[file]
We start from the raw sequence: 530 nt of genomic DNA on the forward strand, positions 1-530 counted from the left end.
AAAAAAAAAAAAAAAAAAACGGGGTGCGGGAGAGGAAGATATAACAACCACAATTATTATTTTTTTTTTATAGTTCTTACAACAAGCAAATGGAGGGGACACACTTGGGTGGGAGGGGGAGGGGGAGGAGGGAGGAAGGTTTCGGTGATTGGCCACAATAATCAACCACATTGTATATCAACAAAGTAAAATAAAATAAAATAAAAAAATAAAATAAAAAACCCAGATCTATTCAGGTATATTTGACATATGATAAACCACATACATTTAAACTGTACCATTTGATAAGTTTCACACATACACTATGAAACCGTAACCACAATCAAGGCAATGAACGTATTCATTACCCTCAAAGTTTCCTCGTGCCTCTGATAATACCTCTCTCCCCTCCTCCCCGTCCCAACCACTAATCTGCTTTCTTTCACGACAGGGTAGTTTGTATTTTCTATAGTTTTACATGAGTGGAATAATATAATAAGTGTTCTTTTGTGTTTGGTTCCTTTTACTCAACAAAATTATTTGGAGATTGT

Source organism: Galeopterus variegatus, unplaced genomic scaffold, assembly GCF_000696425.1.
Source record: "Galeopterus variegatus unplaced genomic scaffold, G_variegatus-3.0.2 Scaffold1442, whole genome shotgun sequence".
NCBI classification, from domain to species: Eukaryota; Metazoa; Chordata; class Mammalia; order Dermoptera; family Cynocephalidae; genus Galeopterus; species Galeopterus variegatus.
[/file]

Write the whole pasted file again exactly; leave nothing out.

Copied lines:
We start from the raw sequence: 530 nt of genomic DNA on the forward strand, positions 1-530 counted from the left end.
AAAAAAAAAAAAAAAAAAACGGGGTGCGGGAGAGGAAGATATAACAACCACAATTATTATTTTTTTTTTATAGTTCTTACAACAAGCAAATGGAGGGGACACACTTGGGTGGGAGGGGGAGGGGGAGGAGGGAGGAAGGTTTCGGTGATTGGCCACAATAATCAACCACATTGTATATCAACAAAGTAAAATAAAATAAAATAAAAAAATAAAATAAAAAACCCAGATCTATTCAGGTATATTTGACATATGATAAACCACATACATTTAAACTGTACCATTTGATAAGTTTCACACATACACTATGAAACCGTAACCACAATCAAGGCAATGAACGTATTCATTACCCTCAAAGTTTCCTCGTGCCTCTGATAATACCTCTCTCCCCTCCTCCCCGTCCCAACCACTAATCTGCTTTCTTTCACGACAGGGTAGTTTGTATTTTCTATAGTTTTACATGAGTGGAATAATATAATAAGTGTTCTTTTGTGTTTGGTTCCTTTTACTCAACAAAATTATTTGGAGATTGT

Source organism: Galeopterus variegatus, unplaced genomic scaffold, assembly GCF_000696425.1.
Source record: "Galeopterus variegatus unplaced genomic scaffold, G_variegatus-3.0.2 Scaffold1442, whole genome shotgun sequence".
NCBI classification, from domain to species: Eukaryota; Metazoa; Chordata; class Mammalia; order Dermoptera; family Cynocephalidae; genus Galeopterus; species Galeopterus variegatus.